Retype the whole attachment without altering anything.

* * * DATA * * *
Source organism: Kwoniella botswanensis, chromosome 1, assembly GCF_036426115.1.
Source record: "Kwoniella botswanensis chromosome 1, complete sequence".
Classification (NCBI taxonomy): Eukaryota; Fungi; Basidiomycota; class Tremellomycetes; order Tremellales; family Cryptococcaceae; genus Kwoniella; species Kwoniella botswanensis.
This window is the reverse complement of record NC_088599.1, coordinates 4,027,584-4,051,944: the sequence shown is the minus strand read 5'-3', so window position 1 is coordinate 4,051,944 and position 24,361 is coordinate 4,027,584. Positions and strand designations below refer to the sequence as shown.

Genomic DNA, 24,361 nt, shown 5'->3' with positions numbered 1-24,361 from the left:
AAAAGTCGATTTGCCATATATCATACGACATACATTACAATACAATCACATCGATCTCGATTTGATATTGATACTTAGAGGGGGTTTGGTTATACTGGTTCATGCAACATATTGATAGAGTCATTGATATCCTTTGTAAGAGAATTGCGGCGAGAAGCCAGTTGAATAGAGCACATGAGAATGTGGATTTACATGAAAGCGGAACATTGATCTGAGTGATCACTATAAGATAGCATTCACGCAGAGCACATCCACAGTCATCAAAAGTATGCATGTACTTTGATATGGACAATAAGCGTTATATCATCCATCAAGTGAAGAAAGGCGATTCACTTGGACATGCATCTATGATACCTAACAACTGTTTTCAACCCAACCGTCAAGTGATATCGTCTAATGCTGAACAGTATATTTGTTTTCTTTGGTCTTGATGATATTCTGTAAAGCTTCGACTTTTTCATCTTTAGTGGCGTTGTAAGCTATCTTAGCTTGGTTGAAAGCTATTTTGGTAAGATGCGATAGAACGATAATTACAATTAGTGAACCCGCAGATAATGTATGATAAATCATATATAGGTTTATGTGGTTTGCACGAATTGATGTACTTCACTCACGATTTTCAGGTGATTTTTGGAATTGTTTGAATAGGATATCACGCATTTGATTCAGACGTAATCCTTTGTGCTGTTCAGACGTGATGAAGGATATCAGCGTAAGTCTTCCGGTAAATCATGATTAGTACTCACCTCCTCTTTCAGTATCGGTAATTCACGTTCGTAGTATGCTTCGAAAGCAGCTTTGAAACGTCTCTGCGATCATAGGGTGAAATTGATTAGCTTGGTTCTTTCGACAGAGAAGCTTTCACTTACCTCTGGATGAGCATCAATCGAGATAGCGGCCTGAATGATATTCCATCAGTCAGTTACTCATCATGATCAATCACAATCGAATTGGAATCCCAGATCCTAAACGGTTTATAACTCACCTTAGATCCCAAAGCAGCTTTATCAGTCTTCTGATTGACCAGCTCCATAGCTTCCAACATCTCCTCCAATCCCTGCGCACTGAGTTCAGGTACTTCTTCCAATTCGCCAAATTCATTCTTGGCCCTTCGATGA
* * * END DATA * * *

Source organism: Kwoniella botswanensis, chromosome 1, assembly GCF_036426115.1.
Source record: "Kwoniella botswanensis chromosome 1, complete sequence".
Classification (NCBI taxonomy): Eukaryota; Fungi; Basidiomycota; class Tremellomycetes; order Tremellales; family Cryptococcaceae; genus Kwoniella; species Kwoniella botswanensis.
This window is the reverse complement of record NC_088599.1, coordinates 4,027,584-4,051,944: the sequence shown is the minus strand read 5'-3', so window position 1 is coordinate 4,051,944 and position 24,361 is coordinate 4,027,584. Positions and strand designations below refer to the sequence as shown.

Genomic DNA, 24,361 nt, shown 5'->3' with positions numbered 1-24,361 from the left:
AAAAGTCGATTTGCCATATATCATACGACATACATTACAATACAATCACATCGATCTCGATTTGATATTGATACTTAGAGGGGGTTTGGTTATACTGGTTCATGCAACATATTGATAGAGTCATTGATATCCTTTGTAAGAGAATTGCGGCGAGAAGCCAGTTGAATAGAGCACATGAGAATGTGGATTTACATGAAAGCGGAACATTGATCTGAGTGATCACTATAAGATAGCATTCACGCAGAGCACATCCACAGTCATCAAAAGTATGCATGTACTTTGATATGGACAATAAGCGTTATATCATCCATCAAGTGAAGAAAGGCGATTCACTTGGACATGCATCTATGATACCTAACAACTGTTTTCAACCCAACCGTCAAGTGATATCGTCTAATGCTGAACAGTATATTTGTTTTCTTTGGTCTTGATGATATTCTGTAAAGCTTCGACTTTTTCATCTTTAGTGGCGTTGTAAGCTATCTTAGCTTGGTTGAAAGCTATTTTGGTAAGATGCGATAGAACGATAATTACAATTAGTGAACCCGCAGATAATGTATGATAAATCATATATAGGTTTATGTGGTTTGCACGAATTGATGTACTTCACTCACGATTTTCAGGTGATTTTTGGAATTGTTTGAATAGGATATCACGCATTTGATTCAGACGTAATCCTTTGTGCTGTTCAGACGTGATGAAGGATATCAGCGTAAGTCTTCCGGTAAATCATGATTAGTACTCACCTCCTCTTTCAGTATCGGTAATTCACGTTCGTAGTATGCTTCGAAAGCAGCTTTGAAACGTCTCTGCGATCATAGGGTGAAATTGATTAGCTTGGTTCTTTCGACAGAGAAGCTTTCACTTACCTCTGGATGAGCATCAATCGAGATAGCGGCCTGAATGATATTCCATCAGTCAGTTACTCATCATGATCAATCACAATCGAATTGGAATCCCAGATCCTAAACGGTTTATAACTCACCTTAGATCCCAAAGCAGCTTTATCAGTCTTCTGATTGACCAGCTCCATAGCTTCCAACATCTCCTCCAATCCCTGCGCACTGAGTTCAGGTACTTCTTCCAATTCGCCAAATTCATTCTTGGCCCTTCGATGA